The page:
As I have mentioned before, Kazakhstan and England have in common a love for conversations about the weather. It is a constant and reliable source of either misery or joy, wearisomeness or surprise. “The weather” in Almaty is at once and always both predictable and unpredictable, depending on whatever it is doing that day.
But whatever it has been in the past, and whatever frigid temperatures I’ve reported to you, spring has finally come to Almaty, and it is astonishing how quickly it washes away the winter and all memories of the cold. And not only is it warmer, but for whatever reason, the dense smog that sat on the city has lifted, revealing the mountains just out our backdoor. The city is absolutely stunning right now, as my photographs attest.
The arrival of spring has predictably lifted everyone’s moods. A sense of cheer an bonhomie is palpable throughout the city – that, or I am projecting as much onto everyone I see.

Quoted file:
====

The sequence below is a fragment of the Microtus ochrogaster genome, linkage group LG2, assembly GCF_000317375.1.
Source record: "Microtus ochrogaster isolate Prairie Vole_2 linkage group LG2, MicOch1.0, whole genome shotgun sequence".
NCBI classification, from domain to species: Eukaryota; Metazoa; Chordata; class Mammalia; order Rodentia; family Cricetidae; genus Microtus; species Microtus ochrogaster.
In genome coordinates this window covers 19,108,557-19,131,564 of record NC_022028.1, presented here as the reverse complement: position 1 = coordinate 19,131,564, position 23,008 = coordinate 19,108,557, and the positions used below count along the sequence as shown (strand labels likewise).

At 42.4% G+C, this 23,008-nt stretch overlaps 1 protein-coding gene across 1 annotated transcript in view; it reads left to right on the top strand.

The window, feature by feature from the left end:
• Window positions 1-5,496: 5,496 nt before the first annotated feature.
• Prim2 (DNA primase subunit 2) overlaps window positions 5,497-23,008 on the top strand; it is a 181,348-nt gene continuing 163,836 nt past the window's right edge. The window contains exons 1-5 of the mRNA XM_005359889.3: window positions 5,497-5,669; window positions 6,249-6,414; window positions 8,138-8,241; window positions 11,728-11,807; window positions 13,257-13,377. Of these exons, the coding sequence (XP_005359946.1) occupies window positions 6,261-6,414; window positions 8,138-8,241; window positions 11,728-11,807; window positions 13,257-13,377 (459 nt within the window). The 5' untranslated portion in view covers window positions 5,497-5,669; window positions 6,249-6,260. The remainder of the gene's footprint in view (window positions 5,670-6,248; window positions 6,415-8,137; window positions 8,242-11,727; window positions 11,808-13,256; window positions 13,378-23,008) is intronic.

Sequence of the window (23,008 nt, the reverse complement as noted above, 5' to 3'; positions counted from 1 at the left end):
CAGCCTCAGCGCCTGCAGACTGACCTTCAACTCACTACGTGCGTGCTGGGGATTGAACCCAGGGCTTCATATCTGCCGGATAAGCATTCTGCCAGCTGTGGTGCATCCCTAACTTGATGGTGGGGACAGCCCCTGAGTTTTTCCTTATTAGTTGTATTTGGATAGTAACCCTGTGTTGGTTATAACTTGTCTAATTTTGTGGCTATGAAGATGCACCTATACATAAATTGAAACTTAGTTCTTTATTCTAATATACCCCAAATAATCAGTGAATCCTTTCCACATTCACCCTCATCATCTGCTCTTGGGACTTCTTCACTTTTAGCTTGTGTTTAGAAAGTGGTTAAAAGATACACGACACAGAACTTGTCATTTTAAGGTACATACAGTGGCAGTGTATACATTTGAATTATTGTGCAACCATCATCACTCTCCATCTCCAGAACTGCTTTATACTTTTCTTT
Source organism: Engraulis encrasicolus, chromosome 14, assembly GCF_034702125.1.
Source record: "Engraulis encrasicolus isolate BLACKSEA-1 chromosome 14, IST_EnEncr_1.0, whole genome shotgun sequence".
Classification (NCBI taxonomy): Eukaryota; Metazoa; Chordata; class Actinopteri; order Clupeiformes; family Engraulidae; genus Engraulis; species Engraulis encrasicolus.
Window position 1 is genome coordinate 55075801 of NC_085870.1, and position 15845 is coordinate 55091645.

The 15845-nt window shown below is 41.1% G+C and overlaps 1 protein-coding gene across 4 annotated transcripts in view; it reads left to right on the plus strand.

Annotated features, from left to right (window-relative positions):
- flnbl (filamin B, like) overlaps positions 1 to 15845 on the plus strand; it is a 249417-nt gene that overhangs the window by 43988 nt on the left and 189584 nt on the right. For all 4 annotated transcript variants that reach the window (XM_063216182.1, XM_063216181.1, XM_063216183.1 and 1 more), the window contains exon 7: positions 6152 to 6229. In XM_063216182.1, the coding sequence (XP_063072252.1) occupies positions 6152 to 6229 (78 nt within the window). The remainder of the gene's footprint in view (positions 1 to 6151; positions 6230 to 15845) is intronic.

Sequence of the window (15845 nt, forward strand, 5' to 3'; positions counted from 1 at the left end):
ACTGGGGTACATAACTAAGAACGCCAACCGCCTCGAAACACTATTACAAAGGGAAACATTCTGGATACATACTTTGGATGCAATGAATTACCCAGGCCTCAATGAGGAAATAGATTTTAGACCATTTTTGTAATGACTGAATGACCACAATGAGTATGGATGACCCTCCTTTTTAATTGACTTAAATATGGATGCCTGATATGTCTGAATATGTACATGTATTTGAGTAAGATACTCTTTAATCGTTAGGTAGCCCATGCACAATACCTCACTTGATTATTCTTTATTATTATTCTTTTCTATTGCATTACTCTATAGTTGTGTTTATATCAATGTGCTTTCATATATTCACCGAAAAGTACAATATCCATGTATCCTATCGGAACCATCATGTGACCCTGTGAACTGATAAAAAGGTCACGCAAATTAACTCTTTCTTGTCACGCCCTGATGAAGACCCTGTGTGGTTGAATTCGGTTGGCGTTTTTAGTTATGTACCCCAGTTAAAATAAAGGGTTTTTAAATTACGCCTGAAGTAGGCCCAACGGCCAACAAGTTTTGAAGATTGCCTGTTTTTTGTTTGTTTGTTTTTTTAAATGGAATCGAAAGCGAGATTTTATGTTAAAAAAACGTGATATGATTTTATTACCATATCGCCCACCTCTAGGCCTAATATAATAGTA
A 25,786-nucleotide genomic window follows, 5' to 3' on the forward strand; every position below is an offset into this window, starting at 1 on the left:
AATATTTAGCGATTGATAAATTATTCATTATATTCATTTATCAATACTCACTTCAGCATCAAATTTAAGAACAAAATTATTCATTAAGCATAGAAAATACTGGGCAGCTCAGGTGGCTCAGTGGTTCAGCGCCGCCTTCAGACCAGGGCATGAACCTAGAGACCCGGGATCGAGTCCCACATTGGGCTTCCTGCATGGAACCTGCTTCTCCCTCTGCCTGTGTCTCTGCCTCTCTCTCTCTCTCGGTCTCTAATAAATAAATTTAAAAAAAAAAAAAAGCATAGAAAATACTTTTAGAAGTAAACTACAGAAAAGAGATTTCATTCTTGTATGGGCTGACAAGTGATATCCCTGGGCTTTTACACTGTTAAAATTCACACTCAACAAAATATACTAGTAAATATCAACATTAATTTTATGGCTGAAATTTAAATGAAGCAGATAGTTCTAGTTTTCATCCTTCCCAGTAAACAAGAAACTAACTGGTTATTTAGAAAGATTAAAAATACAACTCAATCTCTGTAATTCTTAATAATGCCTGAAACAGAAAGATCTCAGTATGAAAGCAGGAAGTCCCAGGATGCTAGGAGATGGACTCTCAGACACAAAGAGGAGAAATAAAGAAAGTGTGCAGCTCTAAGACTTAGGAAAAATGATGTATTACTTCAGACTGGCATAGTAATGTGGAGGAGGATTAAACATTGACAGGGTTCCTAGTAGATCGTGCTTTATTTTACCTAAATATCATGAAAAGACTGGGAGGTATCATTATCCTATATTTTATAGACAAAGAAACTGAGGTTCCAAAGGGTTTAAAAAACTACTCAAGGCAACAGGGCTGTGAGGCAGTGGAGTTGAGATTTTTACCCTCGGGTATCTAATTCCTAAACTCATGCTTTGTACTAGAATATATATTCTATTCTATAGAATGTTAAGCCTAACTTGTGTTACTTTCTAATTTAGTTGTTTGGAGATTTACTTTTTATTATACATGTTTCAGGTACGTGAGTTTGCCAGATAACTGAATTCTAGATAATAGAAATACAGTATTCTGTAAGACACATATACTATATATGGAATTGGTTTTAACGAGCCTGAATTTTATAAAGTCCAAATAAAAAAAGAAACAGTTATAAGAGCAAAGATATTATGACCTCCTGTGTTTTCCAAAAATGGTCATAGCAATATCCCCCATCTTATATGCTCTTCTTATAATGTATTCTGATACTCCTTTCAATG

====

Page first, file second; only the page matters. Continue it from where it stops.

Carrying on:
Another effect has been to give me a keener awareness of the city’s geography. The city (obviously) sits in a piedmont and, as you may remember, is constructed on a steep but steady northward-oriented decline. In this fine weather, if you put your back to the mountains you can look out across the city and see… nothing, which is in fact the wide expanse of steppe that spreads out to the north almost all the way to Russia.
With the craggy, practically impenetrable mountains to the south and the steppe to the north, it is as if the city has its back against the wall and is watching for invaders. This makes perfect sense, of course, when I remember that Almaty was originally a military outpost for a southward-expanding Russian Empire. Not that I’ve any knowledge of military tactics, but this place would probably be relatively easy to defend, and it backs onto natural fortress into which the Russian soldiers could retreat if need be.
The long and short of this post is that you need not pity me any longer for suffering Kazakhstan’s unforgiving winter.